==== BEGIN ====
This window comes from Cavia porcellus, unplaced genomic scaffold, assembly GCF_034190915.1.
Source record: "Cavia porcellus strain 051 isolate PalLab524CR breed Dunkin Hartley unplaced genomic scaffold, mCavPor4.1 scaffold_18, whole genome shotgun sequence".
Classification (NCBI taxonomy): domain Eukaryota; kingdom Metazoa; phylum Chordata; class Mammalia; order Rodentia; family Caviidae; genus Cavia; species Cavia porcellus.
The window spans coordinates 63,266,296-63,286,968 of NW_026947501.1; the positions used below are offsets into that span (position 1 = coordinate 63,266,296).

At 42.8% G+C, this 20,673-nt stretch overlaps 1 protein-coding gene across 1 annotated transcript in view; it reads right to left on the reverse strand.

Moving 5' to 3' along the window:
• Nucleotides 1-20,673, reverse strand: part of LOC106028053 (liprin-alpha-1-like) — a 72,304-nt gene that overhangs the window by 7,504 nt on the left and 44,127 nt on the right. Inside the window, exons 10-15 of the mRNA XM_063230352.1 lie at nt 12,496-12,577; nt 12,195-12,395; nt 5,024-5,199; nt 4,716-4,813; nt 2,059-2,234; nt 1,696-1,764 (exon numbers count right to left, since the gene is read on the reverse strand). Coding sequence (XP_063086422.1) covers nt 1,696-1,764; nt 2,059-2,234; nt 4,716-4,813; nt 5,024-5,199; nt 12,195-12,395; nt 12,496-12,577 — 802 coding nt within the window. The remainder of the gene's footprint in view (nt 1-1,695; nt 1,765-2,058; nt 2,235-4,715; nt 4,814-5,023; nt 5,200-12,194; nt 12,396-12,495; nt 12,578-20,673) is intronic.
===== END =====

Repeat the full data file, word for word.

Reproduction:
This window comes from Cavia porcellus, unplaced genomic scaffold, assembly GCF_034190915.1.
Source record: "Cavia porcellus strain 051 isolate PalLab524CR breed Dunkin Hartley unplaced genomic scaffold, mCavPor4.1 scaffold_18, whole genome shotgun sequence".
Classification (NCBI taxonomy): domain Eukaryota; kingdom Metazoa; phylum Chordata; class Mammalia; order Rodentia; family Caviidae; genus Cavia; species Cavia porcellus.
The window spans coordinates 63,266,296-63,286,968 of NW_026947501.1; the positions used below are offsets into that span (position 1 = coordinate 63,266,296).

At 42.8% G+C, this 20,673-nt stretch overlaps 1 protein-coding gene across 1 annotated transcript in view; it reads right to left on the reverse strand.

Moving 5' to 3' along the window:
• Nucleotides 1-20,673, reverse strand: part of LOC106028053 (liprin-alpha-1-like) — a 72,304-nt gene that overhangs the window by 7,504 nt on the left and 44,127 nt on the right. Inside the window, exons 10-15 of the mRNA XM_063230352.1 lie at nt 12,496-12,577; nt 12,195-12,395; nt 5,024-5,199; nt 4,716-4,813; nt 2,059-2,234; nt 1,696-1,764 (exon numbers count right to left, since the gene is read on the reverse strand). Coding sequence (XP_063086422.1) covers nt 1,696-1,764; nt 2,059-2,234; nt 4,716-4,813; nt 5,024-5,199; nt 12,195-12,395; nt 12,496-12,577 — 802 coding nt within the window. The remainder of the gene's footprint in view (nt 1-1,695; nt 1,765-2,058; nt 2,235-4,715; nt 4,814-5,023; nt 5,200-12,194; nt 12,396-12,495; nt 12,578-20,673) is intronic.